The Broken Nose Collective is an interdisciplinary group of artists making “accessible, regional, and honest-to-goodness works of art that are for, by, and about the Chicago community.” Their latest publication is Tethers, an archive zine of interpersonal memories and musings. BNC are artists on the go—next up is a touring wind quartet performance focused on the idea of “harvest.” The excerpts featured here are illustrated and written by Keara McGraw. Keep track of the Broken Nose Collective at brokennosecollective.org
In her own words, across comics, protest banners, tattoos, animations, and even skateboards, bria royal is making “intersectionally black and indigenous mythologies for ourselves and our future liberated descendants.” Black Girl Mania is her fantastic account of a futuristic banana republic and life with bipolar disorder. Bria organizes with the People’s Response Team and For The People Artists Collective, and more of her work can be found at briaroyal.com
“My Ode to the Spicy Lollipop”
This is how my lollipop tastes: It has chile, four layers, and there is gum inside. The gum is really blistering. I can already feel my tongue on fire. I hear the firefighters. It is round and hot like the sun. I cherish my gum so much that I think I just broke my tooth. It hurts so much. It’s too spicy. It tastes so good and delicious and healthy and hard, but still so good. The wrapper is red and has a face of the spicy lollipop with sunglasses.
She was known as “Fire,” but was named Christina by my grandparents. Christina was our aunt, my mother’s eldest sister. Though we usually called her Aunt Chris, during tense times in our lives we referred to her as Fire.
My Chicago be grid-mapped
Superman up high spot train car lines
Like speeding bullet through cityscape
Ahhh, What a sweet escape
Fall asleep on one side blue/red
Wake up black/white
Always knew red line split city black/white
Never took issue with this until nightfall
Better be on your side by nightfall
But nevermind that
When you are a poet and a bird hits the window at your grandma’s house you feel like you need to say something about it/you need to mean something about it/you need to know something about it. What I know is what I saw: the feather drifting down in a serene spiral after what I heard: the bang against the glass and the shriek from my sister’s mouth. My dad and grandma went over to the window and watched the life drift out of the struggling bird. After my dad and the caregiver returned from the backyard with a lifeless plastic bag, my grandma said, shouldn’t we say a prayer for it or something? I said we could say the mourner’s Kaddish but I don’t remember the words. She doesn’t remember a lot of things, but she remembers my name, lets it ring into the hall in surprise when we enter the house. There is no grand metaphor about the bird or my grandmother or life and death. What I know is just what I saw. It died and there was nothing we could do.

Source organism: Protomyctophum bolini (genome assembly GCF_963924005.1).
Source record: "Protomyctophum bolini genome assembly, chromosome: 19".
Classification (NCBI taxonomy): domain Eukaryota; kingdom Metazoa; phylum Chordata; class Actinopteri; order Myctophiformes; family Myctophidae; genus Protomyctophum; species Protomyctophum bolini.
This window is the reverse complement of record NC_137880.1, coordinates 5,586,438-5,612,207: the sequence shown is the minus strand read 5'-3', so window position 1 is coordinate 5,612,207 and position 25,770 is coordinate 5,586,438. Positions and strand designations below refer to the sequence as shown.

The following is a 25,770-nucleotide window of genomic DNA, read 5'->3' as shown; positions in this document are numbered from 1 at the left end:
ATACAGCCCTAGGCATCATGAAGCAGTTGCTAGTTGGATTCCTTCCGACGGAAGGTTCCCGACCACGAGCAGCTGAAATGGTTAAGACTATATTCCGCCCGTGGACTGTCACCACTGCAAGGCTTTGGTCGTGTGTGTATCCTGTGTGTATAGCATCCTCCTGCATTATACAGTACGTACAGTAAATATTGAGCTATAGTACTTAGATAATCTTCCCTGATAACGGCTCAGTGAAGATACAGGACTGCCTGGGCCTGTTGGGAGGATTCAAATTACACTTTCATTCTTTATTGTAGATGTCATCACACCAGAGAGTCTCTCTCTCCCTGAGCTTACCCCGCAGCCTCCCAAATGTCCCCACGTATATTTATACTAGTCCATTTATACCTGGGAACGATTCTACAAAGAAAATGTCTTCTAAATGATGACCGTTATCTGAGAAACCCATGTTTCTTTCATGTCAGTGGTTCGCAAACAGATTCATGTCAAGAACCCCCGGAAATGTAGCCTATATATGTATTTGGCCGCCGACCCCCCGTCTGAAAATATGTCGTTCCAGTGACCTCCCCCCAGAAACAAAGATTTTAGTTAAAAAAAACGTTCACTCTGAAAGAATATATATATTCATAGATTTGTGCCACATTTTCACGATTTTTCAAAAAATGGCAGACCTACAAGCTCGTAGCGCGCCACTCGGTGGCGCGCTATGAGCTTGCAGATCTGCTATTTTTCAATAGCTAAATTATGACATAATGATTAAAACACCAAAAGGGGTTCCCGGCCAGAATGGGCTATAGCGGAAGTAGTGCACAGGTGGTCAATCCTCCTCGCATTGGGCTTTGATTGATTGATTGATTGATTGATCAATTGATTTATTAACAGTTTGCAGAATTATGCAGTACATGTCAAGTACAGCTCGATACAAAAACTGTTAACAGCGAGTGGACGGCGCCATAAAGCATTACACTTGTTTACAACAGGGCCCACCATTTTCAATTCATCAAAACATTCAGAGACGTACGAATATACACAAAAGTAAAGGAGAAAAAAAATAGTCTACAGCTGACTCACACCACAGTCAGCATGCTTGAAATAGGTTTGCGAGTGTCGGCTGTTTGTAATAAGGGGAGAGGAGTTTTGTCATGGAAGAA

I got so used to a closet without a light
That now the landlord’s fixed it
I have forgotten it is there, still digging around for my underwear in the dark.
Every time I remember and pull the chain
it’s like god creating the world again,
and it is good.
You likened our relationship
to a math problem. You say
we are solving it. It’s been a long time
since calculus, since I folded numbers
into boats and eased them into a stream
and watched them come back. In Paris
there is a fountain where they do this,
send off their toy vessels, wobbly fish in a
tiny harbor. I want that afternoon back,
my father and I in the half-hot Europe sun
watching the young boys crowd around
and beckon their earless boats.
Everybody left with what they’d brought.
i believe in the matriarch of things. i believe in overdressing. i believe in moisturizing. i believe in red eyeshadow, cute underwear, and leftovers. i believe in the sun. catch me praying to the refrigerator. catch me making hymns out of the windows. i know the goddess of beds personally; we lay together and collect all our suenos; catch us dozing off in the blankets to the soft hum of the pillows. and she believes in overdressing, too. catch us dancing with heels and hoodies. bachata, cumbia, anything by rihanna and the shameful harmony of saying no. i believe in my abuelita. gorditas. picaditas. brujas. freshly painted nails. same hands in the fire. hips orchestrating the circle. the laugh that fills an entire the room, no corners empty of a smile. i believe in the kitchen. abuelita made it sacred. i believe checkered tile floors lead me the way home. i believe in home. yellow bricked. brown skinned. a hug that almost bruises and eyes that don’t look away. i believe in nicknames. mamita, chulita, pinche cabronita. i believe in la verdad, the way my mom tells it. the way my abuelita doesn’t want to but will say it anyway through clenched teeth and bruised voices. i believe in my bed. the goddess and i made it sacred. that’s where all my dreams and prayers have slept and stayed. i believe mis mujeres have taught me everything i need to know. my tias gave me hoops, my abuelita the sun and prayers, my prima chisme; my mom gave me all of her secrets, her how-to’s, her shortcuts, her echale ganas kisses, her knuckles unbloodied. i believe it takes more to kill us. i believe we are angels, wings of gold and broken heels, won’t catch us tripping on the way to heaven, we just fly.